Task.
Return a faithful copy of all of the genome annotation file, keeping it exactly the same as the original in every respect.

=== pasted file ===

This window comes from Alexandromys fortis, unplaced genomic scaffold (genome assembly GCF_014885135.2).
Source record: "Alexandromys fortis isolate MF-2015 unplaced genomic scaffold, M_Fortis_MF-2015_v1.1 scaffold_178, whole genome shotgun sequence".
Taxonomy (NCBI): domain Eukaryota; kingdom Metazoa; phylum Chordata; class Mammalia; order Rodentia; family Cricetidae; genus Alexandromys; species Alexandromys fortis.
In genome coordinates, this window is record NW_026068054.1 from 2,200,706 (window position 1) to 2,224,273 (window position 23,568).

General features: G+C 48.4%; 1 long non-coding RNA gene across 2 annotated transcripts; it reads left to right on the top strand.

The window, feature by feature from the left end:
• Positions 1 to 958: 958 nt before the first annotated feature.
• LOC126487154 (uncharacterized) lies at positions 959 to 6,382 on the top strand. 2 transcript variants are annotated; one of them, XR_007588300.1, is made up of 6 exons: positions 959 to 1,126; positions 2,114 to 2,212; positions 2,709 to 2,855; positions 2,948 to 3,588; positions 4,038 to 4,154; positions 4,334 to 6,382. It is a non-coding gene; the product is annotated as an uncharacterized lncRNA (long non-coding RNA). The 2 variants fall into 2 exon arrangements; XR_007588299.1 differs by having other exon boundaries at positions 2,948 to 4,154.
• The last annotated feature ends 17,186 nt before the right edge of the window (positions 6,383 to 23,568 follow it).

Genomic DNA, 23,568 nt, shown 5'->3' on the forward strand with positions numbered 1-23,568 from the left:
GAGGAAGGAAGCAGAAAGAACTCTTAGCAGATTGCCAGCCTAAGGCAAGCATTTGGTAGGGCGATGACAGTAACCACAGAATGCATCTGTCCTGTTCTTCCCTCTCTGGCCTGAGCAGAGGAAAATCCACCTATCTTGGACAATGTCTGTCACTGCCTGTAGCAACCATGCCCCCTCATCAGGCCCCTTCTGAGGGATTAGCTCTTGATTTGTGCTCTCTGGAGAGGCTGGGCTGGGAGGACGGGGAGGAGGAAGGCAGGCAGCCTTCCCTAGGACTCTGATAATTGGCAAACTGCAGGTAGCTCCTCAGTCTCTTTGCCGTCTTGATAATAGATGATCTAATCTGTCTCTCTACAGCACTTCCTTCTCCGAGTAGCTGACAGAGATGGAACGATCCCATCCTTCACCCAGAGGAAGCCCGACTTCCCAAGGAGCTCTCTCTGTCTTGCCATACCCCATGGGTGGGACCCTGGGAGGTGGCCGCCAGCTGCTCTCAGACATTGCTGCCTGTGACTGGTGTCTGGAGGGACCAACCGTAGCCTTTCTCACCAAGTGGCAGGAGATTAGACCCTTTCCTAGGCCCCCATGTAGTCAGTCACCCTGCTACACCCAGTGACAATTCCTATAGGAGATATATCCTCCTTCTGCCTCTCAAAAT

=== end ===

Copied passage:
This window comes from Alexandromys fortis, unplaced genomic scaffold (genome assembly GCF_014885135.2).
Source record: "Alexandromys fortis isolate MF-2015 unplaced genomic scaffold, M_Fortis_MF-2015_v1.1 scaffold_178, whole genome shotgun sequence".
Taxonomy (NCBI): domain Eukaryota; kingdom Metazoa; phylum Chordata; class Mammalia; order Rodentia; family Cricetidae; genus Alexandromys; species Alexandromys fortis.
In genome coordinates, this window is record NW_026068054.1 from 2,200,706 (window position 1) to 2,224,273 (window position 23,568).

General features: G+C 48.4%; 1 long non-coding RNA gene across 2 annotated transcripts; it reads left to right on the top strand.

The window, feature by feature from the left end:
• Positions 1 to 958: 958 nt before the first annotated feature.
• LOC126487154 (uncharacterized) lies at positions 959 to 6,382 on the top strand. 2 transcript variants are annotated; one of them, XR_007588300.1, is made up of 6 exons: positions 959 to 1,126; positions 2,114 to 2,212; positions 2,709 to 2,855; positions 2,948 to 3,588; positions 4,038 to 4,154; positions 4,334 to 6,382. It is a non-coding gene; the product is annotated as an uncharacterized lncRNA (long non-coding RNA). The 2 variants fall into 2 exon arrangements; XR_007588299.1 differs by having other exon boundaries at positions 2,948 to 4,154.
• The last annotated feature ends 17,186 nt before the right edge of the window (positions 6,383 to 23,568 follow it).

Genomic DNA, 23,568 nt, shown 5'->3' on the forward strand with positions numbered 1-23,568 from the left:
GAGGAAGGAAGCAGAAAGAACTCTTAGCAGATTGCCAGCCTAAGGCAAGCATTTGGTAGGGCGATGACAGTAACCACAGAATGCATCTGTCCTGTTCTTCCCTCTCTGGCCTGAGCAGAGGAAAATCCACCTATCTTGGACAATGTCTGTCACTGCCTGTAGCAACCATGCCCCCTCATCAGGCCCCTTCTGAGGGATTAGCTCTTGATTTGTGCTCTCTGGAGAGGCTGGGCTGGGAGGACGGGGAGGAGGAAGGCAGGCAGCCTTCCCTAGGACTCTGATAATTGGCAAACTGCAGGTAGCTCCTCAGTCTCTTTGCCGTCTTGATAATAGATGATCTAATCTGTCTCTCTACAGCACTTCCTTCTCCGAGTAGCTGACAGAGATGGAACGATCCCATCCTTCACCCAGAGGAAGCCCGACTTCCCAAGGAGCTCTCTCTGTCTTGCCATACCCCATGGGTGGGACCCTGGGAGGTGGCCGCCAGCTGCTCTCAGACATTGCTGCCTGTGACTGGTGTCTGGAGGGACCAACCGTAGCCTTTCTCACCAAGTGGCAGGAGATTAGACCCTTTCCTAGGCCCCCATGTAGTCAGTCACCCTGCTACACCCAGTGACAATTCCTATAGGAGATATATCCTCCTTCTGCCTCTCAAAAT